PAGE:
On Closer Inspection...:
 - The taxi behind Elaine is a Chevrolet.
 - There is a 30 mph Speed Limit sign directly across from the
 - The taxi company is "United Independent Taxi" (a textbook
   example of an oxymoron).
 - The taxi company's telephone number is "384-8294" (or
 - The number of the taxi is "1162". (Remember this as you
   will see this taxi again...)

 - There is indeed a "United Independent Taxi" that services
   Los Angeles.
 - There is a telephone number 323-384-8294 in Los Angeles,
   however, it is a wireless number and not the number for
   United Independent Taxi.
 - A taxi company in Georgia uses the telephone number

We also notice that the driver of the taxi behind Elaine's is leaned over his hood reading the day's newspaper. He is obviously there to pick up a patron from the hotel, who is checking out. Unfortunately, some guests do not get the pleasure to "check out" of the Wessex, at least not in it's proper metaphorical sense...

Musical Note:
The introduction music slowly comes to an end, and finally fades away as Creeson is opening the taxi door.

Creeson and Elaine walk toward the front of the hotel. Elaine is all smiles as she approaches the steps to the main entrance. It is going to be a wonderful experience that Elaine will be able to write a wonderful article about.

Creeson: I hope you'll enjoy your stay here at the Wessex.

Elaine: Thank you.

Creeson then hands Elaine's luggage to the hotel porter. The porter wears a similar uniform to Creeson, with the exception of a squarer hat with only one gold rim, no gold shoulder ropes or epaulets. His nametag and badge remain the same as Creeson's, as do his gold cuffs. Six gold buttons, spaced perfectly, and placed vertically along the right side of his jacket provide decorative flair.

On Closer Inspection...:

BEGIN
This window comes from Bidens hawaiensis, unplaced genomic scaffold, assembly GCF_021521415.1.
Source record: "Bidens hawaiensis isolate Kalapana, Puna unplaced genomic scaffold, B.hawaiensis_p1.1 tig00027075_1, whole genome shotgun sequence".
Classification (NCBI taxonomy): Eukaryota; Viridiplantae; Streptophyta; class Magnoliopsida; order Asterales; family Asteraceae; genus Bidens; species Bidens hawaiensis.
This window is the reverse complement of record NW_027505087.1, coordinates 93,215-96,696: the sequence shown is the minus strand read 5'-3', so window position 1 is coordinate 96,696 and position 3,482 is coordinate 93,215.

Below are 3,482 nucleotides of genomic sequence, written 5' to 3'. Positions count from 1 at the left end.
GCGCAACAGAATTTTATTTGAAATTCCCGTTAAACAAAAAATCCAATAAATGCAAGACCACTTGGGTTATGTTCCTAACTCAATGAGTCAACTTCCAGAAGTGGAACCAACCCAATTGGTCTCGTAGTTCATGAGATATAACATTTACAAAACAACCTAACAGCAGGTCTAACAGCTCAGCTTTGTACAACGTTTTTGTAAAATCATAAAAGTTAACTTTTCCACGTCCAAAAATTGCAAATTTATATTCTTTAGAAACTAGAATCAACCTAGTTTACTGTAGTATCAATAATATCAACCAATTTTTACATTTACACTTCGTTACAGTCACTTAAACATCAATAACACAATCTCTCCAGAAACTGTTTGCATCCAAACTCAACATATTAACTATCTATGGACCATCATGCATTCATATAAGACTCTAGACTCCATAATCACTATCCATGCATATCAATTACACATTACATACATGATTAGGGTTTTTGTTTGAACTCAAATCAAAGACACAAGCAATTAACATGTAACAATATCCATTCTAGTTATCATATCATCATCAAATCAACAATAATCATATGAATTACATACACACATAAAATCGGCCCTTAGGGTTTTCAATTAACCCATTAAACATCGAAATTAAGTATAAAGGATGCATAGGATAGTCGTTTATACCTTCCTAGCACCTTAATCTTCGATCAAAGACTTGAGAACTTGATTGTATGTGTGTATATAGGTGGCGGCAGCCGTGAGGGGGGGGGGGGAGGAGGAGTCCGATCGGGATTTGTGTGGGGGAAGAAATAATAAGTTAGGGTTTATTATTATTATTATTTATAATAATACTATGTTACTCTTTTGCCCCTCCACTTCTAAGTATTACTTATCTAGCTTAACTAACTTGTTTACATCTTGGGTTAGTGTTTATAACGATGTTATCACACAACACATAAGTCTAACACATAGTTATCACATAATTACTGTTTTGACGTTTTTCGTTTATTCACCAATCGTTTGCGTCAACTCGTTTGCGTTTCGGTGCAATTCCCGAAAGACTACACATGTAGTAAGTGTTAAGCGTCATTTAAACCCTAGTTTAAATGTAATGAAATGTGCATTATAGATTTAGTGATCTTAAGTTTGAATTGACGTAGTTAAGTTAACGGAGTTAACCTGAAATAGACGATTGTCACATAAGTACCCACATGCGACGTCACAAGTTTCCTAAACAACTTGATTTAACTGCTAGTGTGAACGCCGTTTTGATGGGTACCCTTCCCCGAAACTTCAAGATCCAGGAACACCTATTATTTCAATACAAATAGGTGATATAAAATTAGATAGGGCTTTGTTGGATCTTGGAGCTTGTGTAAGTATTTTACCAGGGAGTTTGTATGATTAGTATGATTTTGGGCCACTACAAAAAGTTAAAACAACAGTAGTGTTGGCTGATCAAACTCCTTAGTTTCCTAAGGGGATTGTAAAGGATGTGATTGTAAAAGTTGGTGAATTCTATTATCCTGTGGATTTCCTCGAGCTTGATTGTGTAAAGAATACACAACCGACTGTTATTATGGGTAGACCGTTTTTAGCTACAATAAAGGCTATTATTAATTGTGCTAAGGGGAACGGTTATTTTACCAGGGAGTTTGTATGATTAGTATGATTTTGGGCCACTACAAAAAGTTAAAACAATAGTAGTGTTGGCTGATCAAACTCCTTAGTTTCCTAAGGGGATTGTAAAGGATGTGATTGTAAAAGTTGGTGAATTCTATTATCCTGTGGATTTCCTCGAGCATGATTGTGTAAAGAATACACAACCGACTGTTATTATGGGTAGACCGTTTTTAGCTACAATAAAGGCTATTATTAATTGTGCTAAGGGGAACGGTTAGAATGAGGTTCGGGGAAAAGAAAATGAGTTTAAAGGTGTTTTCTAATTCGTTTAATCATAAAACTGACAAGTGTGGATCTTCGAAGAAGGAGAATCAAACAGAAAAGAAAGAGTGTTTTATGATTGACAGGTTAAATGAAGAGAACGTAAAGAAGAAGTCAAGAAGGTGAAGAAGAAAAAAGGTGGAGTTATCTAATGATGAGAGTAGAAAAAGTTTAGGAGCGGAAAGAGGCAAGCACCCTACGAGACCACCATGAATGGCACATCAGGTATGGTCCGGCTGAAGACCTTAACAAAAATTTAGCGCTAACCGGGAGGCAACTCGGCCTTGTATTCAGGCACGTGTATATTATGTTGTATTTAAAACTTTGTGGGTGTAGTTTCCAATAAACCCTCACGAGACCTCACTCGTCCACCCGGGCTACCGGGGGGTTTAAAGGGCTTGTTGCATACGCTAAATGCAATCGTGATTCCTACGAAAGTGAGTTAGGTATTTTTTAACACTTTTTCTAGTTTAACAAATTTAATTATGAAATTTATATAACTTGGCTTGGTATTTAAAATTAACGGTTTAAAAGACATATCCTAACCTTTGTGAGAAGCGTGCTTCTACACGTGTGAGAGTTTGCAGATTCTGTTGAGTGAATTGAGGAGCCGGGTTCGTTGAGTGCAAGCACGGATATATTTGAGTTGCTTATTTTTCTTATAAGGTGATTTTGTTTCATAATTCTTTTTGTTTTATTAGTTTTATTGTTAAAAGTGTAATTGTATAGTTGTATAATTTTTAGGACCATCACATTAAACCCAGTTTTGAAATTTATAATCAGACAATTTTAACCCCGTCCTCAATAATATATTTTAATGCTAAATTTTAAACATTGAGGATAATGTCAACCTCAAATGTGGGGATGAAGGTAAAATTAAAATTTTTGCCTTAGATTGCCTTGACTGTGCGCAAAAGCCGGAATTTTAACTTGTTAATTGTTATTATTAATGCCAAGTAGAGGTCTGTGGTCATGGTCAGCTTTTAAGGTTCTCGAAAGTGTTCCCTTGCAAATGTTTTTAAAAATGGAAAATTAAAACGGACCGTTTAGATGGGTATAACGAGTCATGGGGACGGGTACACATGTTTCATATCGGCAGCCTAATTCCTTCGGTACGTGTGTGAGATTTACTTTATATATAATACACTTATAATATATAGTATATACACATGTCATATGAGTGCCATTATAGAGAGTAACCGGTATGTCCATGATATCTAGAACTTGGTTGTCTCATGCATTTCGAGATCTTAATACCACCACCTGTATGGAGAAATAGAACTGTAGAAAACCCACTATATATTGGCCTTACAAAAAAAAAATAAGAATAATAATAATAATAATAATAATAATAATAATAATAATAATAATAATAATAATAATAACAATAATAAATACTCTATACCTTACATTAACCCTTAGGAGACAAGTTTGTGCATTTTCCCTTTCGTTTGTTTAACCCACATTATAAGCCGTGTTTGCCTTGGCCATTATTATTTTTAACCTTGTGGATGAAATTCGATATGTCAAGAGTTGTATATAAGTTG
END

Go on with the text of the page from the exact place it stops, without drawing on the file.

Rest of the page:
There are 6 steps leading into the hotel, each covered in crimson-colored carpeting, and inlaid with evenly spaced gold buttons running horizontally through the center of each step. It definitely adds a feeling of richness, as do the decorative light fixtures on the column bases to either side of the entrance.

The doorman and the porter provide a look of professionalism that is typical of a fanciful hotel built to cater the rich...

On Closer Inspection...:
The bigger of Elaine's suitcases is brown, while the smaller looks like blue marble.

The passing of the luggage between Creeson and the porter come in an organized and fluid motion. You can tell that these two have been doing this for a long time. After the porter takes Elaine's luggage, Creeson turns to retain his place by the column, waiting to greet or thank the next patron.

On Closer Inspection...:
As the porter pushes Elaine's luggage behind her on a bellhop cart, Elaine is greeted by the exquisitness of the hotel - a mezzanine level with tray ceilings decked out with gold-inlayed, Victorian-style moldings atop 16 foot tall load-bearing columns and walls with deep, rich brown trim, glass beaded ceiling lights, a similar glass beaded, gold rimmed chandilier-type light and plush crimson-colored carpeting. There are white sitting chairs in which guests are enjoying the daily newspaper, reading lamps atop small end tables next to each column, Victorian-style split pediment door tops, potted plants and greenery, and even a housekeeper sweeping debris off of the carpet of the main hallway.

As the table below states, the interior shots of the Wessex were filmed inside of the now demolished Ambassador Hotel in Los Angeles. Because of this knowledge, we can make further observations. The hotel's signature white fountain, in the center of the aisleway, can be seen to the left of the second column on the right, in the viewing area adjacent to the small table and reading lamp. The entrance Elaine comes through was the real-life entrance into the hotel's East Garden, and ran parallel with Catalina Street. Around the doorway we can see what resembles a frame. These supports were indeed load-bearing supports for the gigantic windows juxtaposing the entry. The film's production company placed either large pieces of white paper or white tarps over all of these windows, to give the illusion of a wall. There are also windows on either side of the main group of windows, which we can see are still adorned with the giant, crimson colored valence adorning the hotel's white drapery.